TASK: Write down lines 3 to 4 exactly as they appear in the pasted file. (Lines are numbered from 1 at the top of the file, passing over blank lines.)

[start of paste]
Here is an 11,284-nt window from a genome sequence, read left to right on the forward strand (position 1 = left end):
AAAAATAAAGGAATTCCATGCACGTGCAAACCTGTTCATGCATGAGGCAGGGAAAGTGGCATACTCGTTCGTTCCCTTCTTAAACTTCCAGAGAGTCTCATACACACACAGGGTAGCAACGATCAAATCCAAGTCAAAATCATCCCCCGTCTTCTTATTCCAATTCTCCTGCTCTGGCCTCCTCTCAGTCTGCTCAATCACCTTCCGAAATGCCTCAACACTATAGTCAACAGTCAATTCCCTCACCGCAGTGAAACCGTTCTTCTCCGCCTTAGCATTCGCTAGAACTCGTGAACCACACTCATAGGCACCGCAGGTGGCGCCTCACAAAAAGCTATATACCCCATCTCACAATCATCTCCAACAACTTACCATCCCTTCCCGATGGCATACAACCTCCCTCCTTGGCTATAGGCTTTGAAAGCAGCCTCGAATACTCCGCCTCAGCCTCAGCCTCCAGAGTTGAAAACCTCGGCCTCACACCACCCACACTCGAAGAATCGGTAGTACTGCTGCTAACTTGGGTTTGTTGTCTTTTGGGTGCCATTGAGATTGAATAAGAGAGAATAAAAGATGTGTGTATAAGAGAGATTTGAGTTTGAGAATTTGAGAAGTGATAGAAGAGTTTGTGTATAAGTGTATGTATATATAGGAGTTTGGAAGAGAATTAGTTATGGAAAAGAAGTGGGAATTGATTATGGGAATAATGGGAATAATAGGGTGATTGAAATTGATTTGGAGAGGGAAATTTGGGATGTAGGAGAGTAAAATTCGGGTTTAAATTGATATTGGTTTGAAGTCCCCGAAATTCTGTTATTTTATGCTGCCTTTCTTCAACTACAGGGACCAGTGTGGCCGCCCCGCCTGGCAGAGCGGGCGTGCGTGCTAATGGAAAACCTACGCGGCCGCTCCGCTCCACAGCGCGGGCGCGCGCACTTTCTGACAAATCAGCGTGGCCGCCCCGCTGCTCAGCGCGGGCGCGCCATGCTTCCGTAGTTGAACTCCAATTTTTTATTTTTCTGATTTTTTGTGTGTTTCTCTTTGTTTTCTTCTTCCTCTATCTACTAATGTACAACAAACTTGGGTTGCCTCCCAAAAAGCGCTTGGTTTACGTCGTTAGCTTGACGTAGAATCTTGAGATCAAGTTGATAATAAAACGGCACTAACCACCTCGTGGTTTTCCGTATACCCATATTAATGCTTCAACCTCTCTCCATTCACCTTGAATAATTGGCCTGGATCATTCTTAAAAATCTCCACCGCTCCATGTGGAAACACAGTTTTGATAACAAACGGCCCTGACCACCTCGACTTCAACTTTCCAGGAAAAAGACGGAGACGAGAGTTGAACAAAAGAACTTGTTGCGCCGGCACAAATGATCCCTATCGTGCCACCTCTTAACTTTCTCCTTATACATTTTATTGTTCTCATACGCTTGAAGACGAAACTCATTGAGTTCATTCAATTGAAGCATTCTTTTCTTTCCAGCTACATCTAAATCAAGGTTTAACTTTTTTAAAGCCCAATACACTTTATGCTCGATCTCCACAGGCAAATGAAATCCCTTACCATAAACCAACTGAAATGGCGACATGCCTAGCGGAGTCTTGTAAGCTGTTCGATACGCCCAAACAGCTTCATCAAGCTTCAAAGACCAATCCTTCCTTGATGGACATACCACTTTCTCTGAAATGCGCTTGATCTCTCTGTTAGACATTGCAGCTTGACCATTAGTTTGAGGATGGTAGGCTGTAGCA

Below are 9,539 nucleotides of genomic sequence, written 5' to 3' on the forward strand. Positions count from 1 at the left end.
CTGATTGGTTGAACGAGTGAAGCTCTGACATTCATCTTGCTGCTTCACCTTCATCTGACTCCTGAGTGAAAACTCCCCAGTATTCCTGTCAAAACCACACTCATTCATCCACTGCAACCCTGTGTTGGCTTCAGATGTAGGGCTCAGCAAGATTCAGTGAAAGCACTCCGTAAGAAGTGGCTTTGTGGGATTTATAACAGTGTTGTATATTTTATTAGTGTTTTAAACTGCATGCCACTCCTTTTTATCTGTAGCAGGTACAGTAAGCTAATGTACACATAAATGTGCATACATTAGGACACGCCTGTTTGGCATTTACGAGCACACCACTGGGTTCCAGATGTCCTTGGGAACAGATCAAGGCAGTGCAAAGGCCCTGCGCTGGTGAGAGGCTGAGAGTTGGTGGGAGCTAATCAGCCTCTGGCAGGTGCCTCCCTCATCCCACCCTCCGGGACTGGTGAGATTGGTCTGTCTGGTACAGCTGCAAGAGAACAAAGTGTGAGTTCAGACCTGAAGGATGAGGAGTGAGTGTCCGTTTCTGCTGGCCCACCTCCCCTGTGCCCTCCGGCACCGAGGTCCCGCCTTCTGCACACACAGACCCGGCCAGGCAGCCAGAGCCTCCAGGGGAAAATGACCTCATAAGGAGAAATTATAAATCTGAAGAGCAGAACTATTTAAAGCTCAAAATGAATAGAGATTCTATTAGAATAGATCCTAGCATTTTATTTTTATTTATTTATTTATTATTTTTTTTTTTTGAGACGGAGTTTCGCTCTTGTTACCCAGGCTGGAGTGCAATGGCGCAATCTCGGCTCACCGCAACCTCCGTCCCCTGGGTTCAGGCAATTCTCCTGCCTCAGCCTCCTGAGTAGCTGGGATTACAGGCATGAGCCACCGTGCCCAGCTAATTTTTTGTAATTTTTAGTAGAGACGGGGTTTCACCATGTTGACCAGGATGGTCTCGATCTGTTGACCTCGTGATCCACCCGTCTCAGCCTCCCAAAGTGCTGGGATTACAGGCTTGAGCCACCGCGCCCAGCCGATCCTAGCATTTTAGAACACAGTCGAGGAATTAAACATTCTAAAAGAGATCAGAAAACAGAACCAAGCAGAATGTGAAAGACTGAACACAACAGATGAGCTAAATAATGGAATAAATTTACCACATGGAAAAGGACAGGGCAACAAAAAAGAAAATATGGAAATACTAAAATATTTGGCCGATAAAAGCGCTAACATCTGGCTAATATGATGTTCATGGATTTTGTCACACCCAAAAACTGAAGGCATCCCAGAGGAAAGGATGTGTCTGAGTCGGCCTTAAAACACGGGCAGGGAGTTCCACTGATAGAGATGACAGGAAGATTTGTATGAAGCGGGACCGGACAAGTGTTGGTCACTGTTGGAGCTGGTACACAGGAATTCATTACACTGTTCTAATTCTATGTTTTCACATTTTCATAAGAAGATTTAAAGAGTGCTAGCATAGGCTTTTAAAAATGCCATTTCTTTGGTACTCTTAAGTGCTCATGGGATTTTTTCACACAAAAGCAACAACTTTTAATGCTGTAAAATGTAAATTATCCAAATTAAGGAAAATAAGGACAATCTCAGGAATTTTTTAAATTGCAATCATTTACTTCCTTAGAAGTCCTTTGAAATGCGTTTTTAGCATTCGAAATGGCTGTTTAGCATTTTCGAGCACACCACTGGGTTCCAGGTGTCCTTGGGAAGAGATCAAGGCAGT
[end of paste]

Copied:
Below are 9,539 nucleotides of genomic sequence, written 5' to 3' on the forward strand. Positions count from 1 at the left end.
CTGATTGGTTGAACGAGTGAAGCTCTGACATTCATCTTGCTGCTTCACCTTCATCTGACTCCTGAGTGAAAACTCCCCAGTATTCCTGTCAAAACCACACTCATTCATCCACTGCAACCCTGTGTTGGCTTCAGATGTAGGGCTCAGCAAGATTCAGTGAAAGCACTCCGTAAGAAGTGGCTTTGTGGGATTTATAACAGTGTTGTATATTTTATTAGTGTTTTAAACTGCATGCCACTCCTTTTTATCTGTAGCAGGTACAGTAAGCTAATGTACACATAAATGTGCATACATTAGGACACGCCTGTTTGGCATTTACGAGCACACCACTGGGTTCCAGATGTCCTTGGGAACAGATCAAGGCAGTGCAAAGGCCCTGCGCTGGTGAGAGGCTGAGAGTTGGTGGGAGCTAATCAGCCTCTGGCAGGTGCCTCCCTCATCCCACCCTCCGGGACTGGTGAGATTGGTCTGTCTGGTACAGCTGCAAGAGAACAAAGTGTGAGTTCAGACCTGAAGGATGAGGAGTGAGTGTCCGTTTCTGCTGGCCCACCTCCCCTGTGCCCTCCGGCACCGAGGTCCCGCCTTCTGCACACACAGACCCGGCCAGGCAGCCAGAGCCTCCAGGGGAAAATGACCTCATAAGGAGAAATTATAAATCTGAAGAGCAGAACTATTTAAAGCTCAAAATGAATAGAGATTCTATTAGAATAGATCCTAGCATTTTATTTTTATTTATTTATTTATTATTTTTTTTTTTTGAGACGGAGTTTCGCTCTTGTTACCCAGGCTGGAGTGCAATGGCGCAATCTCGGCTCACCGCAACCTCCGTCCCCTGGGTTCAGGCAATTCTCCTGCCTCAGCCTCCTGAGTAGCTGGGATTACAGGCATGAGCCACCGTGCCCAGCTAATTTTTTGTAATTTTTAGTAGAGACGGGGTTTCACCATGTTGACCAGGATGGTCTCGATCTGTTGACCTCGTGATCCACCCGTCTCAGCCTCCCAAAGTGCTGGGATTACAGGCTTGAGCCACCGCGCCCAGCCGATCCTAGCATTTTAGAACACAGTCGAGGAATTAAACATTCTAAAAGAGATCAGAAAACAGAACCAAGCAGAATGTGAAAGACTGAACACAACAGATGAGCTAAATAATGGAATAAATTTACCACATGGAAAAGGACAGGGCAACAAAAAAGAAAATATGGAAATACTAAAATATTTGGCCGATAAAAGCGCTAACATCTGGCTAATATGATGTTCATGGATTTTGTCACACCCAAAAACTGAAGGCATCCCAGAGGAAAGGATGTGTCTGAGTCGGCCTTAAAACACGGGCAGGGAGTTCCACTGATAGAGATGACAGGAAGATTTGTATGAAGCGGGACCGGACAAGTGTTGGTCACTGTTGGAGCTGGTACACAGGAATTCATTACACTGTTCTAATTCTATGTTTTCACATTTTCATAAGAAGATTTAAAGAGTGCTAGCATAGGCTTTTAAAAATGCCATTTCTTTGGTACTCTTAAGTGCTCATGGGATTTTTTCACACAAAAGCAACAACTTTTAATGCTGTAAAATGTAAATTATCCAAATTAAGGAAAATAAGGACAATCTCAGGAATTTTTTAAATTGCAATCATTTACTTCCTTAGAAGTCCTTTGAAATGCGTTTTTAGCATTCGAAATGGCTGTTTAGCATTTTCGAGCACACCACTGGGTTCCAGGTGTCCTTGGGAAGAGATCAAGGCAGT